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Tag: PA Superior Court

While spending for the open seat on the Pennsylvania Supreme Court set a record at $19,5 million, the money allocated for the two seats on the state’s Superior Court was nothing to sneeze at.

The four candidates for the two open seats on one of the state’s intermediate appellate courts combined to spend over $2.6 million.

The Superior Court is often the final arbiter of legal disputes in the Commonwealth. The Supreme Court may grant a petition to review a decision of the Superior Court, but most petitions are denied and the ruling of the Superior Court stands. Cases are usually heard by panels of three judges sitting in Philadelphia, Harrisburg or Pittsburgh, but may also be heard en banc by nine judges.

If one only looks at money allocated to the race, it is clear that Democrats placed a heavy emphasis on capturing the two seats. Jill Beck’s campaign spent over $1.38 million, while Timika Lane’s campaign spent just shy of $800,000 for a combined total of $2.18 million to win the spots on the court.

Republicans combined to spend less than $450,000 combined between Maria Battista’s ($225,000) and Harry Smail’s ($223,000) campaigns.

Beck was able to raise $1.1 million thanks in part to support from the Committee for a Better Tomorrow ($125,000) – a registered bipartisan political action trust, established by the Philadelphia Trial Lawyers Association – the Pennsylvania Association for Justice ($50,000) and its PA Judicial PAC ($31,000) and numerous labor unions. She also received more than $213,000 from the Pennsylvania Democratic Party.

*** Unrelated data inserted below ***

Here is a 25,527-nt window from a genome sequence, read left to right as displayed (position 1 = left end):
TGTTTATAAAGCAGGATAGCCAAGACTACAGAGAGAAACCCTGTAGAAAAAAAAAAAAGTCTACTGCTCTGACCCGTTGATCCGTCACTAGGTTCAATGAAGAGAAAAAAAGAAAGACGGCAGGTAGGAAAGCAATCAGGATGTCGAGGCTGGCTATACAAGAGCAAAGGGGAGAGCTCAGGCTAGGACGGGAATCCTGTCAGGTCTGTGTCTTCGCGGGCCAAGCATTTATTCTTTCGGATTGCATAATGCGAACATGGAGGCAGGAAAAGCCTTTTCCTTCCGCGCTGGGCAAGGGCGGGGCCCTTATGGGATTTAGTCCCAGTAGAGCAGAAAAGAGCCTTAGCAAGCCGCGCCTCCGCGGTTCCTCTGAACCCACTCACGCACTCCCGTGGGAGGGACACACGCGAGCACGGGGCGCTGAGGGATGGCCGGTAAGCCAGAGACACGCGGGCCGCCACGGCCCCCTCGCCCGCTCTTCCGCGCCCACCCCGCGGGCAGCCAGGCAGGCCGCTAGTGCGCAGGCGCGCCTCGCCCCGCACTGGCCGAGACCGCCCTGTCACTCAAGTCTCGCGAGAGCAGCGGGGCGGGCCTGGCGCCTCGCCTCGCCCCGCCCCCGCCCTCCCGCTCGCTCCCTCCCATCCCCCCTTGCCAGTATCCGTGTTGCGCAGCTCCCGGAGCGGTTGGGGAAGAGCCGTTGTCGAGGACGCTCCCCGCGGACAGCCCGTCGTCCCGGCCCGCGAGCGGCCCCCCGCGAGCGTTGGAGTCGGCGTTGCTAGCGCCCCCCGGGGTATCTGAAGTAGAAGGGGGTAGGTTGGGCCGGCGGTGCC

Lane raised just under $850,000, including $225,000 in donations from the Committee for a Better Tomorrow and significant support from labor unions as well.

Battista’s campaign raised about $267,000 with its main support coming from the Commonwealth Leaders Fund ($50,000) and $13,800 from Lancaster County for Qualified Judges.

Smail’s campaign raised less than half of that total ($121,653) with $22,779 coming from PA/fwd PAC.

While spending for the open seat on the Pennsylvania Supreme Court set a record at $19,5 million, the money allocated for the two seats on the state’s Superior Court was nothing to sneeze at.

The four candidates for the two open seats on one of the state’s intermediate appellate courts combined to spend over $2.6 million.

The Superior Court is often the final arbiter of legal disputes in the Commonwealth. The Supreme Court may grant a petition to review a decision of the Superior Court, but most petitions are denied and the ruling of the Superior Court stands. Cases are usually heard by panels of three judges sitting in Philadelphia, Harrisburg or Pittsburgh, but may also be heard en banc by nine judges.